On an average day, about a dozen new games are released on . And while , it can be understandably hard to keep up with. Potentially exciting gems are sure to be lost in the deluge of new things to play unless you sort through every single game that is released on Steam. So that’s exactly what we’ve done.
Thanks in part to the website , we’ve gone through every game that’s launched on Steam in the last week to find the diamonds in the rough. This list, updated every Sunday, won’t include the Grand Theft Autos or the Fallout 4s of Steam, focusing instead on the games that may have been easy to miss.
These games seem the most promising, already have positive user reviews, and may be worth a closer look.
This article is usually Tom Marks' beat, but he's away this week, so I (Tyler) have taken over. I just didn't want you to think Tom was being a weirdo and speaking about himself in the third-person when I mentioned that he wrote some impressions of Dropzone a few days ago, and likes it quite a bit. It's not a MOBA as we've come to know them—matches are 1v1 and each player controls three characters—rather a modern take on the RTS, according to Tom. Dropzone will be free-to-play when it launches, but for now it's $20 in Early Access.
Hidden People is an interactive, lineart version of Where's Waldo, basically. There are people, and they're hidden, and you have to find them by scouring the art and interacting with the environment—opening doors, trimming bushes, and so on. My favorite thing about it is the mouth-made sound effects, which I always find charming for how dumb they are.
Sumer is a singleplayer or local multiplayer board game. Up to four players hop around a vertical board placing workers to collect offerings for godess Inanna—I couldn't tell you exactly how that works just from watching the trailer, but it looks like it mixes strategy with a little frantic platforming. There's also an auction element that sounds fun:
"Whoever is willing to sacrifice the most goats gets Inanna's blessing! The auction is simple — just move left or right to change your bid in real time. Each auction is a mind game of bluffing and bravado, and you never know an item’s real price until time is up! Trick your opponents into overpaying for their bids while you snag good bargains for your own!"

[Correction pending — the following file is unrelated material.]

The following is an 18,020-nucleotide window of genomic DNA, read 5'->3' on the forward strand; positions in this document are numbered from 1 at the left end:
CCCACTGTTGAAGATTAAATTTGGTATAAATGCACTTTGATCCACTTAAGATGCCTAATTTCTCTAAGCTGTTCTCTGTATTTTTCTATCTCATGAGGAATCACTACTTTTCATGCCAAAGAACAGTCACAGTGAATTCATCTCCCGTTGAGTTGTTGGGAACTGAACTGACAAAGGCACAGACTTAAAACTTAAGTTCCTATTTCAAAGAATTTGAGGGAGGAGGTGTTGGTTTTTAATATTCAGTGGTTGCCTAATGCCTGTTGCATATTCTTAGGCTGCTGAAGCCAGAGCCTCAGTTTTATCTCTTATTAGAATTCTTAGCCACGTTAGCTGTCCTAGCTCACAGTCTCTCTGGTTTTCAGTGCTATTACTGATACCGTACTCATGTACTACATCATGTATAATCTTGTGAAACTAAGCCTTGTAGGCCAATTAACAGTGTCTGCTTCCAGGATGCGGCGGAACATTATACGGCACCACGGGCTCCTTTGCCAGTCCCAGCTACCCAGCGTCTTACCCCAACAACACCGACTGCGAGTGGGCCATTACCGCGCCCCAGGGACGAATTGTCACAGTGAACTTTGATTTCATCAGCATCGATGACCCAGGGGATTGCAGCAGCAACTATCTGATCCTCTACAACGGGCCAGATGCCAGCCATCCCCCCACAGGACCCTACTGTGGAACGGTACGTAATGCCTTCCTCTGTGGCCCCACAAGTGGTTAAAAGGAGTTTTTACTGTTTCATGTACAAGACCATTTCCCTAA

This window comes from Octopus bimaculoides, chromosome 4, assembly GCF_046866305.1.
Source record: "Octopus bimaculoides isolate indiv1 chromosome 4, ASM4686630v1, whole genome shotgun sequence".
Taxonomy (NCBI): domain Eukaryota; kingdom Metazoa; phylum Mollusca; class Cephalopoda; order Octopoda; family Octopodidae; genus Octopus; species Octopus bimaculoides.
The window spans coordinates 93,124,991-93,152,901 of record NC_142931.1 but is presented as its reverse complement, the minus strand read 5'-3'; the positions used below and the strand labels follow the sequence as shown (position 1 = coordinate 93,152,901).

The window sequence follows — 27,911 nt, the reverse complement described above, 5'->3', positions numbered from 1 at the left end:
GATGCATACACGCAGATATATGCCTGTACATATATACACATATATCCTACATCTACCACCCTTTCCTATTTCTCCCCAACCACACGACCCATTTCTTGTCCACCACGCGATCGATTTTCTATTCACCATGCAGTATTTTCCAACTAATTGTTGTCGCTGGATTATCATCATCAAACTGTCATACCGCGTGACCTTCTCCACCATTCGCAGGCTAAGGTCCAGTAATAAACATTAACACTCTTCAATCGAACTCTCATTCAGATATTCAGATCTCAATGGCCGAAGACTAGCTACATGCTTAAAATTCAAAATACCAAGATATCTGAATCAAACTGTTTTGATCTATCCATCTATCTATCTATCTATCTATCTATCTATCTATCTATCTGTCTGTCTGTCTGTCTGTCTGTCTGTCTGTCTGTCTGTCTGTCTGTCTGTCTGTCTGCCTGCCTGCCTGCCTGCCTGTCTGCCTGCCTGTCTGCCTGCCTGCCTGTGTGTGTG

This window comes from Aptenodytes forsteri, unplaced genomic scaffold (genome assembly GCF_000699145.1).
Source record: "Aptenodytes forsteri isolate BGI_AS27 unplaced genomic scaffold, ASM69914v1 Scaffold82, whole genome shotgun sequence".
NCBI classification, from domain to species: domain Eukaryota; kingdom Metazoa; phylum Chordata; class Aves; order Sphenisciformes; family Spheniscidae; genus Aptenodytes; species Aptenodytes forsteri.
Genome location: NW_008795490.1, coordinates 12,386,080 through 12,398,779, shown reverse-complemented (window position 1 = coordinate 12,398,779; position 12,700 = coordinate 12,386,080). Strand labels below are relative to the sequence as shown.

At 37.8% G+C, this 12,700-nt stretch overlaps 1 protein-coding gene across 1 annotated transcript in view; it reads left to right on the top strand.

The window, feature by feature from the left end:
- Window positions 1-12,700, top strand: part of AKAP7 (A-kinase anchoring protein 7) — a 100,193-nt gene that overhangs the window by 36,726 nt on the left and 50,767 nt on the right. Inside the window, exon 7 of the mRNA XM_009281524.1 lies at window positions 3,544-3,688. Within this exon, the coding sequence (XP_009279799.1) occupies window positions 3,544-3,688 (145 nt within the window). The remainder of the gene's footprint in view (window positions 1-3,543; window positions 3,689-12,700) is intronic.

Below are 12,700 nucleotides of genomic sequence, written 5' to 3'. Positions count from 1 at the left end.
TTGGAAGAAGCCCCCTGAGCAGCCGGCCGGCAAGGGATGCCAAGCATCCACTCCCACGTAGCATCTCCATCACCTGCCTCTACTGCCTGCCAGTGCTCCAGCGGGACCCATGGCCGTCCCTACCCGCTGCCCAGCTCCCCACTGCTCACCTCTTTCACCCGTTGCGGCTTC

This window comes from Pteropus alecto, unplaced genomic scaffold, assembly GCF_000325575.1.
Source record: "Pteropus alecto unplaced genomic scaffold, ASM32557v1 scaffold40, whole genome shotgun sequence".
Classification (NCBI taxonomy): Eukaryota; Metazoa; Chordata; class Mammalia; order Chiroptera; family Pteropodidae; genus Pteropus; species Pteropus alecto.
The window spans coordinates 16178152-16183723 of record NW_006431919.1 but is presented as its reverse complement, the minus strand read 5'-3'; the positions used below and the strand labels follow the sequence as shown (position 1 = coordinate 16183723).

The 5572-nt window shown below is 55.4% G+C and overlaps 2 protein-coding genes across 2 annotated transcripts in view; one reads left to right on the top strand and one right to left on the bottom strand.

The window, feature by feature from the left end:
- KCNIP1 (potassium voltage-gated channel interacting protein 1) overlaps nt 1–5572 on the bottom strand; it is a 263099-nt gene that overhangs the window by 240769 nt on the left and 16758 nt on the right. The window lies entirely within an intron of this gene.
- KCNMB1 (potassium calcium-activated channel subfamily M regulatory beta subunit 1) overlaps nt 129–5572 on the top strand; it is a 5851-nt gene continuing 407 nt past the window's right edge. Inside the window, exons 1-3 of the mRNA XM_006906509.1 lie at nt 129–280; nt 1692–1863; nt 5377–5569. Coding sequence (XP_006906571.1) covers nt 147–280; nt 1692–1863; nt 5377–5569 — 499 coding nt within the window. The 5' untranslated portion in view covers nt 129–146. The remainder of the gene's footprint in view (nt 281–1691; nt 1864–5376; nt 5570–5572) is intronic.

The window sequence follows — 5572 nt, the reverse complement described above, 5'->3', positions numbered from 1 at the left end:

I love to trick people and then laugh at their misfortune—it's the point of board games, in my opinion—so this seems right up my alley.
| Humble Store
Released: February 14
Developer: Vivid Helix
Publisher: Vivid Helix
Price: $9/£6.29 (10% off at launch)
This game would break me. Just watching the trailer makes me anxious, even though it's billed as "meditative." It's one of those puzzle games that makes you control two characters simultaneously, and I'm awful at focusing on two things at once. If I see a fly in my office I'll write "fly" instead of whatever I was trying to fly.
Semispheres does have a relaxing tone, though, and I could see it being engrossing. One note: the developer highly recommends using a controller. A controlled I bet it'd make me break.
The Mooseman is a stylish adventure puzzle game that is not, after some quick research, about a man who turns into a moose. The art reflects the Permian animal style, and the story draws from Finno-Ugric culture and folklore—things I know little about, which makes me instantly curious. As the Mooseman, you can move between our world and the spirit realm, which by all accounts is your main puzzle-solving tool. And it's not entirely about atmosphere and storytelling: From the sound of it, there are some challenging parts, but nothing exasperating. I want to play it just for the art.
These games were released between 2/12-2/18. The first page of this list is updated every Sunday and previous weeks are archived on the following pages. Some online stores give us a small cut if you buy something through one of our links. Read our for more info.